FIRE AND RESCUE NSW ART COMPETITION
ABORIGINAL FIRE SAFETY PROGRAM
The Hon. JENNIFER GARDINER:
My question is directed to the Minister for Police and Emergency Services. Will the Minister inform the House about Fire and Rescue NSW' recent art competition and new Aboriginal fire safety program?
The Hon. MICHAEL GALLACHER:
I thank the honourable member for her question and interest in this important community safety and engagement initiative. Yesterday a unique artwork was unveiled at Redfern fire station. The fire safety mural incorporates the artwork of four New South Wales schoolchildren. The project began as a local initiative undertaken by firefighters to increase community engagement and to promote fire safety messages in both the local Aboriginal community and the wider Redfern and Waterloo area. During Reconciliation Week 2010 Fire and Rescue NSW, with the assistance of the Department of Education and Training, launched a statewide art competition. The theme was "A Fire Safety Message" and 160 entries were received from Sydney, Newcastle, Wollongong, and as far afield as Jerilderie in the State's south-west. The artworks were displayed in the Redfern Community Centre during NAIDOC Week last year for public viewing prior to the judges deciding the winning entries.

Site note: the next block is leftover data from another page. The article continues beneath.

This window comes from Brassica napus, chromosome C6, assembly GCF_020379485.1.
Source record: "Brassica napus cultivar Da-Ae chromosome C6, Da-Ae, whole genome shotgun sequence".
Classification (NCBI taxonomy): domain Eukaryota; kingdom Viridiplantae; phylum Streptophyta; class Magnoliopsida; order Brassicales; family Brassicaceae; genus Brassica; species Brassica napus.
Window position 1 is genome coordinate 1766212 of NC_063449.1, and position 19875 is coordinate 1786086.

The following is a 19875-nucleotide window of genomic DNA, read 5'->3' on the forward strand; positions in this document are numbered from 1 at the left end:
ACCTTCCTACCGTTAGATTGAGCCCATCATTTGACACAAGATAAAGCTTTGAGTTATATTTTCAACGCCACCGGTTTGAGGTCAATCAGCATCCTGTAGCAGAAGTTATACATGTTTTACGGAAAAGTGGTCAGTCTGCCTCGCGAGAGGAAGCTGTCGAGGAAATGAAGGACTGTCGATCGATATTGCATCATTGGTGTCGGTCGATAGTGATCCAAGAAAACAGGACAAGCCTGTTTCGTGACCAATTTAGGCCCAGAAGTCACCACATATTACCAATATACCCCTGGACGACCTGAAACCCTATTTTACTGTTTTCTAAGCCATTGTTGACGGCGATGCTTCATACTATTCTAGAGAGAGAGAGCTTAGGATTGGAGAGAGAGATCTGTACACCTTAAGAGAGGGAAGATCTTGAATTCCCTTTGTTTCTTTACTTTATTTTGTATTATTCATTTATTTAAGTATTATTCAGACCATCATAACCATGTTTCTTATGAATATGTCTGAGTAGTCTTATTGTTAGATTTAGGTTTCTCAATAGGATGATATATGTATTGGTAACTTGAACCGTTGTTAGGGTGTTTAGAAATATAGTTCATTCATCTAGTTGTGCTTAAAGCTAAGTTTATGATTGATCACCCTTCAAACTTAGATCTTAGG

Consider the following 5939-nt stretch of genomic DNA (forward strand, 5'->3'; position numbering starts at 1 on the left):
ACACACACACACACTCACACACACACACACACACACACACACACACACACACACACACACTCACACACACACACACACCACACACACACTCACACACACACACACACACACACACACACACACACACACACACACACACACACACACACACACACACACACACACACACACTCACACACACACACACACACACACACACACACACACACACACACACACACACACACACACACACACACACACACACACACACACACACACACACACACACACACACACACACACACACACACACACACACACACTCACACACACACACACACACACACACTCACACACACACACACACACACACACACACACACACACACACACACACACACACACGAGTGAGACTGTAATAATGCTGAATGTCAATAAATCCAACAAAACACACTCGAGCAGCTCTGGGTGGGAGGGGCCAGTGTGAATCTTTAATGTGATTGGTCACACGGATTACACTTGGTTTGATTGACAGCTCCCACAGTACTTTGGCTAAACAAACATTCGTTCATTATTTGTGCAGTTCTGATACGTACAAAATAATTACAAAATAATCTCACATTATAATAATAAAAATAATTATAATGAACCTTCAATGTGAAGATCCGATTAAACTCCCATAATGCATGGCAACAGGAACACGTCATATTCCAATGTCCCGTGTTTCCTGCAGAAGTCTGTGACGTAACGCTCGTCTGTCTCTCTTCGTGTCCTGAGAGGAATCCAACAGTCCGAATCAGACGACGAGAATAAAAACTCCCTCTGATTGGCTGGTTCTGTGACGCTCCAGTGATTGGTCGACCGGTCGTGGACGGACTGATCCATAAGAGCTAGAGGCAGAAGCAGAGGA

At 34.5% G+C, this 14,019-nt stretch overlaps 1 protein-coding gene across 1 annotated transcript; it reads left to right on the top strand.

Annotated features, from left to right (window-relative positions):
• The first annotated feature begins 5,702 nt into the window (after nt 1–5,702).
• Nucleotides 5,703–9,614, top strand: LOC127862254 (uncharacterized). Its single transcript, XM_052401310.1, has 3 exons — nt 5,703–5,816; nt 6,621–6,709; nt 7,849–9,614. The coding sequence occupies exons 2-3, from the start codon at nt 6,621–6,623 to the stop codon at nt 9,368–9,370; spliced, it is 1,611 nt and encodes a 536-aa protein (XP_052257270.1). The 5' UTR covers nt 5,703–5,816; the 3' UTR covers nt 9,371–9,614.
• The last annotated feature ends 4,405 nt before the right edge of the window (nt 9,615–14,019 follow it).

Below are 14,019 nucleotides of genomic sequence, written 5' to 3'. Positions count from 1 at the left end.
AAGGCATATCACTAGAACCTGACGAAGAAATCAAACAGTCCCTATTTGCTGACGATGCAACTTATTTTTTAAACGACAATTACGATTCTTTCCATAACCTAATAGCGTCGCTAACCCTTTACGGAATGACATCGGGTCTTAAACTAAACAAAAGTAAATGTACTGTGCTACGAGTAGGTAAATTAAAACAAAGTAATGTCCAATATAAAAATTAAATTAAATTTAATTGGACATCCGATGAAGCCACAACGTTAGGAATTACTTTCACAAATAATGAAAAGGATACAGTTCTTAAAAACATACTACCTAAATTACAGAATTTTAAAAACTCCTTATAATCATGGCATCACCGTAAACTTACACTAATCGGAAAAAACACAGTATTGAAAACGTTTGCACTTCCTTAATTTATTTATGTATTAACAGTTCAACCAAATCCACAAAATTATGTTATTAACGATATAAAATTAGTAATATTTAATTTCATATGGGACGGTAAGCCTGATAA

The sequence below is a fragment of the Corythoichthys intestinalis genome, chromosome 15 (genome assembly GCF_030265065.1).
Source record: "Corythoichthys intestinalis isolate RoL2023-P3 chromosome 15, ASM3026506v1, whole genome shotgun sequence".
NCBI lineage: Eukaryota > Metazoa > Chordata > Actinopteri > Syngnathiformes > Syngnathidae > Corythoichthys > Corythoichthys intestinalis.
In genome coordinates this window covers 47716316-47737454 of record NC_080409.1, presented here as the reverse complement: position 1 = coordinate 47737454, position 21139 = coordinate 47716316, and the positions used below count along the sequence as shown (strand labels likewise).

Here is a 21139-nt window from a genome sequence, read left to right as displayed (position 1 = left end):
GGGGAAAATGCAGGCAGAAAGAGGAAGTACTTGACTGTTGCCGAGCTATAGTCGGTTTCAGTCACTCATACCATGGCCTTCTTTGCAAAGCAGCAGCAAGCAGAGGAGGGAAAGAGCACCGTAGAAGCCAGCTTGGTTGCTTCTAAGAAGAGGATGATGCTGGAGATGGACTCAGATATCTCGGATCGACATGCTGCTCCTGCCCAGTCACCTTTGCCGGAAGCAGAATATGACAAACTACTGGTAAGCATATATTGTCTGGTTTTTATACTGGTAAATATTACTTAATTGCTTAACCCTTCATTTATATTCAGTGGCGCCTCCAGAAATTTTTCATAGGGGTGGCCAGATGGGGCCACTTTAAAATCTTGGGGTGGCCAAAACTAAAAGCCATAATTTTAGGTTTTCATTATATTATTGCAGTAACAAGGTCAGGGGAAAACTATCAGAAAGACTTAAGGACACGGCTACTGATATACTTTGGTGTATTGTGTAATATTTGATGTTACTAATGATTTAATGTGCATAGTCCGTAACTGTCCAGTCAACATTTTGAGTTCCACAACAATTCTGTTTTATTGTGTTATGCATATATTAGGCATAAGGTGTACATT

The judging panel, comprising members of Indigenous organisations, local and State government agencies, Fire and Rescue NSW and local Gadigal elder and artist Charles Madden, chose four winners from the participating primary schools. Each winner was chosen because their artwork vibrantly communicated an important fire safety message. The winning artworks were converted into three-metre panels by artist Chico Monks. The unveiling of the mural formed part of the launch of Fire and Rescue's Aboriginal Fire Safety Campaign, which is aimed at reducing Aboriginal deaths and injuries from residential fires. This campaign, which was developed in consultation with Aboriginal organisations including the TAFE Eora Centre and the Aboriginal Housing Company, urges Aboriginal people to "protect your mob" by maintaining smoke alarms and eliminating fire risks around the home. This program and the Redfern fire station mural highlight the important work fire and rescue officers do every day in educating communities about fire safety. I encourage members and the community to visit Redfern fire station to see the wonderful mural.